On the northern tip of the sea, the highlands of Arras drop off again into a remarkably pleasant and fertile bowl. This bowl contains the kingdom of Lhianna. This kingdom is a near-paradise of easy and abundant agriculture, phenomenal artists and craftsmen, extraordinary personal freedoms, and the premier universities in the Seven Kingdoms, the rival academies of Feaux and Oeuf. (This kingdom is based on the sort of idealized fantasy kingdoms found in many novels, such as Valdemar and Pern, in which evil and pettiness are almost universally rejected, and freedom and respect are the rule of the land.)
However, life is not perfect here. First of all, such a prize jewel is the target of numerous attacks from the Jarldoms and Caledonian Clanns. Second, Lhianna was the home of the merlanes for hundreds of years. The merlanes were mages who focused on classifying, breeding, and altering creatures. When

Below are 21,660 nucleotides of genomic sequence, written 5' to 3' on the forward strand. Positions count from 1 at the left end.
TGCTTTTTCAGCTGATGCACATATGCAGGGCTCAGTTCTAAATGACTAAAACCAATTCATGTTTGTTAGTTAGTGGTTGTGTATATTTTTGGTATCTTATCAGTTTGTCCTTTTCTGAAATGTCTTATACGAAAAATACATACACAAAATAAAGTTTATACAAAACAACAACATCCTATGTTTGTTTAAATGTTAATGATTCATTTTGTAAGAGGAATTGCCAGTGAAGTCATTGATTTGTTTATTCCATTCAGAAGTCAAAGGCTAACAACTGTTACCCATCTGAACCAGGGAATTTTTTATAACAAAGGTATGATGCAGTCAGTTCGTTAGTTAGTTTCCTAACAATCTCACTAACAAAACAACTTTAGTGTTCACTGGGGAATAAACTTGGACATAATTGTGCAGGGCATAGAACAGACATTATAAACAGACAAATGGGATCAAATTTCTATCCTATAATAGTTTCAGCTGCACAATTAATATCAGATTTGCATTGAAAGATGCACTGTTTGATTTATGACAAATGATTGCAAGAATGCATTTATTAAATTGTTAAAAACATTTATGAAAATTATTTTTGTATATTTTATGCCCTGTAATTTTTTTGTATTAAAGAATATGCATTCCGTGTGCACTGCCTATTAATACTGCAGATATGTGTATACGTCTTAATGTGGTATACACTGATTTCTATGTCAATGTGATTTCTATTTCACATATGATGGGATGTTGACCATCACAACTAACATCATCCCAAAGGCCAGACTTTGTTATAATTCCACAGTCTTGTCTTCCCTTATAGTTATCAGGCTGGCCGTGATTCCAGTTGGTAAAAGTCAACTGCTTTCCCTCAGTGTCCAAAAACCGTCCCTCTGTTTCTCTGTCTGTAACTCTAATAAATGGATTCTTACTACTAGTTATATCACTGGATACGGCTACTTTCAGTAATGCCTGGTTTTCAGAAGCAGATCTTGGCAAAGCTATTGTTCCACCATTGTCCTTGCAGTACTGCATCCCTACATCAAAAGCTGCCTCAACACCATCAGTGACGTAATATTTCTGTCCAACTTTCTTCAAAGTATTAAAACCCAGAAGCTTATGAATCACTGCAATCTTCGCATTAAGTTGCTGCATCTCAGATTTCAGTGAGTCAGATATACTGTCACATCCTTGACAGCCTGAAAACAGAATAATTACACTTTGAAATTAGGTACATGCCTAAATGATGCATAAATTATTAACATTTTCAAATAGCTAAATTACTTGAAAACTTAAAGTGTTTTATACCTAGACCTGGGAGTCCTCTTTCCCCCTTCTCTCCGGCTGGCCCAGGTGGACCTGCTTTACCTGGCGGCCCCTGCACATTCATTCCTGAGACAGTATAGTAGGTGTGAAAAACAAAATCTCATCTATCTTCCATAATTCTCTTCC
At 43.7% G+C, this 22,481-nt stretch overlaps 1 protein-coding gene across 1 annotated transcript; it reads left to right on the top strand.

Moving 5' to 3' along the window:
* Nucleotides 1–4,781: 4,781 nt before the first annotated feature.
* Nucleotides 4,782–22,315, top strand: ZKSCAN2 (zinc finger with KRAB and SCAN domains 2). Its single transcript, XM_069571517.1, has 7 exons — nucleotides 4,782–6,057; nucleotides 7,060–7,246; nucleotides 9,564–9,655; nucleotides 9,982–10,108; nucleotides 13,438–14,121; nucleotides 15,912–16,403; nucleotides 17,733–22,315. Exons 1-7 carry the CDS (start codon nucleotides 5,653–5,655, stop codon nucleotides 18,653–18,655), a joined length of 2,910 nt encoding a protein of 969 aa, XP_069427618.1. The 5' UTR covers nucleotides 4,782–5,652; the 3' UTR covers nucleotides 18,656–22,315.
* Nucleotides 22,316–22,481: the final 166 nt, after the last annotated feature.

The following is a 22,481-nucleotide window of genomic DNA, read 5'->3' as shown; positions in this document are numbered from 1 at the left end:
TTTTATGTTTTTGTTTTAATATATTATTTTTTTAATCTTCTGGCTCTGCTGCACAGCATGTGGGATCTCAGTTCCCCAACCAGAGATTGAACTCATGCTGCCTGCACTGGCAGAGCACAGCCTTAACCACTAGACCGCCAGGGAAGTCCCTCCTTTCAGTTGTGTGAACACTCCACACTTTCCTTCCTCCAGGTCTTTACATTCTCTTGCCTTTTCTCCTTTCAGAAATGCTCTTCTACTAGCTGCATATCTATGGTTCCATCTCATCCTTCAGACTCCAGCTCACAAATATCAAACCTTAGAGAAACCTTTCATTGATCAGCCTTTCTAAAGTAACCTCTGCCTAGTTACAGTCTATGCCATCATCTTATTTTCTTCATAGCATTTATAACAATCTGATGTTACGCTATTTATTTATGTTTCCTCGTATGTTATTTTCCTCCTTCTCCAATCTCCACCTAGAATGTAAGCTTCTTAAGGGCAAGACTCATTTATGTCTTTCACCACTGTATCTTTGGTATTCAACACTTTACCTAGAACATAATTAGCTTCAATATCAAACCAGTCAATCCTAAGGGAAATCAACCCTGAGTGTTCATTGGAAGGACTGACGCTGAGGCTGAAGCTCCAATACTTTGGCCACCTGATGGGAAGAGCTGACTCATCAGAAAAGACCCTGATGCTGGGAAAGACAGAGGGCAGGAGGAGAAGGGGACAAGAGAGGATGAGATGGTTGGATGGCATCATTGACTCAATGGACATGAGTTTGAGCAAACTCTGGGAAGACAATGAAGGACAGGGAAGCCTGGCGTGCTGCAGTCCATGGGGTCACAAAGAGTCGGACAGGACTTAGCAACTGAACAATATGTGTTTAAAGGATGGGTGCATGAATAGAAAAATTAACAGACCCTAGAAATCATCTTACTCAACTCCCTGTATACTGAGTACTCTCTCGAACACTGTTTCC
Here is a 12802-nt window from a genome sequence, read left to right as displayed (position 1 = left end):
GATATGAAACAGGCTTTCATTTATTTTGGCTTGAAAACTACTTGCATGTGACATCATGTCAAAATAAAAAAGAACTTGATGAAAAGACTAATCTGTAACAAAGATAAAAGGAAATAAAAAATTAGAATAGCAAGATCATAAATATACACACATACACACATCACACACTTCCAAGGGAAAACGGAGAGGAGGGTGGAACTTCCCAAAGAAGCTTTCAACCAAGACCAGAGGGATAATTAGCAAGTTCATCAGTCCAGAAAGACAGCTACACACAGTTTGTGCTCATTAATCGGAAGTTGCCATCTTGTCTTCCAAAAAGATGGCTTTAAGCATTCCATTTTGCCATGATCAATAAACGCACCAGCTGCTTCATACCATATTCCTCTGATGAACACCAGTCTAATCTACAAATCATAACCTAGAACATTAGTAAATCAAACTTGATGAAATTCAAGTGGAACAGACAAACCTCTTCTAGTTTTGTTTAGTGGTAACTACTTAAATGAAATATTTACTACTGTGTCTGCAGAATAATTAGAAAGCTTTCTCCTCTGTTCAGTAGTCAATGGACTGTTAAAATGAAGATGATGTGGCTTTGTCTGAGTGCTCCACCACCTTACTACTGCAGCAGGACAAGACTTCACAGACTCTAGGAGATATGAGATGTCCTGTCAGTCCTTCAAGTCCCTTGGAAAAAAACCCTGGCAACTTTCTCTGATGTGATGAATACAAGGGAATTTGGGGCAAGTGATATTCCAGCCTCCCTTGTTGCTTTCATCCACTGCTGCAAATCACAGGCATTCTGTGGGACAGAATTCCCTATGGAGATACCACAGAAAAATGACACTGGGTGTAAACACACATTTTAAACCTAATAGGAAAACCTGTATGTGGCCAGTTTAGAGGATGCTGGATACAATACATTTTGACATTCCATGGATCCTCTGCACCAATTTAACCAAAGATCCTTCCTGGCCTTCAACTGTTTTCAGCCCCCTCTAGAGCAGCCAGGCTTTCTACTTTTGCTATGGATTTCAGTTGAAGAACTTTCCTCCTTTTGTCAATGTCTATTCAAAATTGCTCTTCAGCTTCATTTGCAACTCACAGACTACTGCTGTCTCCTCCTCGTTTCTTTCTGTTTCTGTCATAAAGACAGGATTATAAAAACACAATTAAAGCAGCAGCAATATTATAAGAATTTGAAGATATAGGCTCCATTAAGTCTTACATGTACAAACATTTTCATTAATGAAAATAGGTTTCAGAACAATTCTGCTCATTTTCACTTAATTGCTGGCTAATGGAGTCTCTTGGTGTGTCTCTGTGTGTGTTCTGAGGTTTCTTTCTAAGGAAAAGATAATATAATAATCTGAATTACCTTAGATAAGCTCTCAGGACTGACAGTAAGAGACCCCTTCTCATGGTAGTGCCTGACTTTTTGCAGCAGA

To the north, are the Great Jarldoms. Technically, this isn't a kingdom currently, as there is no one ruler. But, at several points during the history of the Jarldoms, they have had one, that they refer to as the Vuornikonig. As such, the rest of the kingdoms still tend to treat the various city-states of the Jarldoms as a single kingdom.
The Jarldoms, naturally, are similar to the Scandinavian cultures. They fish in the great Ice Sea beyond the peaks of the Rimgard mountains. They hunt in the forests, and trade with the dwarves/mahkluks who live under them. Unlike the Scandinavians, however, they cluster in great, ancient, fortified cities (think Helm's Deep and the like). No one is entirely sure who originally built these cities. But, whoever they were, their craftsmanship was beyond human.
(Ed. note: As I moved the setting from traditional high medieval to Renaissance swashbuckling, the Jarldoms made less sense. They are currently out of the picture, and being replaced.)